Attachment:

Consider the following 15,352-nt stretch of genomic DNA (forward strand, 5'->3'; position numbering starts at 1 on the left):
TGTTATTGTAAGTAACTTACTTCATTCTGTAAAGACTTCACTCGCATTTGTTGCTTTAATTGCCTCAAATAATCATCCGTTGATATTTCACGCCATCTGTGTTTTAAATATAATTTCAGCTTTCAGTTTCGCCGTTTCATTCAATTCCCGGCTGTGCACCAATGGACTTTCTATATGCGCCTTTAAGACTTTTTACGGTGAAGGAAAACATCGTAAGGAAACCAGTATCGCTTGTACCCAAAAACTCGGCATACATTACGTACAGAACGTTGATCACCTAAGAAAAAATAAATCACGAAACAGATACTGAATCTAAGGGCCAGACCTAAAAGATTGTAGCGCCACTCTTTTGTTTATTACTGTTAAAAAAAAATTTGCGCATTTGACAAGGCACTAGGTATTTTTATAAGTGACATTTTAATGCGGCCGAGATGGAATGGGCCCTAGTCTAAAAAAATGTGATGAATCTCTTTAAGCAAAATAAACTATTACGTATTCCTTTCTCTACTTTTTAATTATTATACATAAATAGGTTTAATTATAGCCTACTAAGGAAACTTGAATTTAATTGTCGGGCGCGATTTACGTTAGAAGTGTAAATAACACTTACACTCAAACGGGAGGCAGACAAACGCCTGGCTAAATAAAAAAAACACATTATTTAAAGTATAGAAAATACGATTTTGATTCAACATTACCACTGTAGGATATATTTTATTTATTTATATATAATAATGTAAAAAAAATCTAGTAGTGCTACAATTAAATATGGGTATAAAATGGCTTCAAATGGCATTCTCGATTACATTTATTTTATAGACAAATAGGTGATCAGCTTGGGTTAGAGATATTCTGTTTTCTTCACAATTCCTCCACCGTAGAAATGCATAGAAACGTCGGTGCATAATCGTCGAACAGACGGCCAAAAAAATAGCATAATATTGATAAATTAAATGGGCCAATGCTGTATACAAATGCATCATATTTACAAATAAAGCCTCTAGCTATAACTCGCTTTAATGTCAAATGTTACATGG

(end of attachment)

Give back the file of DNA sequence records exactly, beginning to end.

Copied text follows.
Consider the following 15,352-nt stretch of genomic DNA (forward strand, 5'->3'; position numbering starts at 1 on the left):
TGTTATTGTAAGTAACTTACTTCATTCTGTAAAGACTTCACTCGCATTTGTTGCTTTAATTGCCTCAAATAATCATCCGTTGATATTTCACGCCATCTGTGTTTTAAATATAATTTCAGCTTTCAGTTTCGCCGTTTCATTCAATTCCCGGCTGTGCACCAATGGACTTTCTATATGCGCCTTTAAGACTTTTTACGGTGAAGGAAAACATCGTAAGGAAACCAGTATCGCTTGTACCCAAAAACTCGGCATACATTACGTACAGAACGTTGATCACCTAAGAAAAAATAAATCACGAAACAGATACTGAATCTAAGGGCCAGACCTAAAAGATTGTAGCGCCACTCTTTTGTTTATTACTGTTAAAAAAAAATTTGCGCATTTGACAAGGCACTAGGTATTTTTATAAGTGACATTTTAATGCGGCCGAGATGGAATGGGCCCTAGTCTAAAAAAATGTGATGAATCTCTTTAAGCAAAATAAACTATTACGTATTCCTTTCTCTACTTTTTAATTATTATACATAAATAGGTTTAATTATAGCCTACTAAGGAAACTTGAATTTAATTGTCGGGCGCGATTTACGTTAGAAGTGTAAATAACACTTACACTCAAACGGGAGGCAGACAAACGCCTGGCTAAATAAAAAAAACACATTATTTAAAGTATAGAAAATACGATTTTGATTCAACATTACCACTGTAGGATATATTTTATTTATTTATATATAATAATGTAAAAAAAATCTAGTAGTGCTACAATTAAATATGGGTATAAAATGGCTTCAAATGGCATTCTCGATTACATTTATTTTATAGACAAATAGGTGATCAGCTTGGGTTAGAGATATTCTGTTTTCTTCACAATTCCTCCACCGTAGAAATGCATAGAAACGTCGGTGCATAATCGTCGAACAGACGGCCAAAAAAATAGCATAATATTGATAAATTAAATGGGCCAATGCTGTATACAAATGCATCATATTTACAAATAAAGCCTCTAGCTATAACTCGCTTTAATGTCAAATGTTACATGG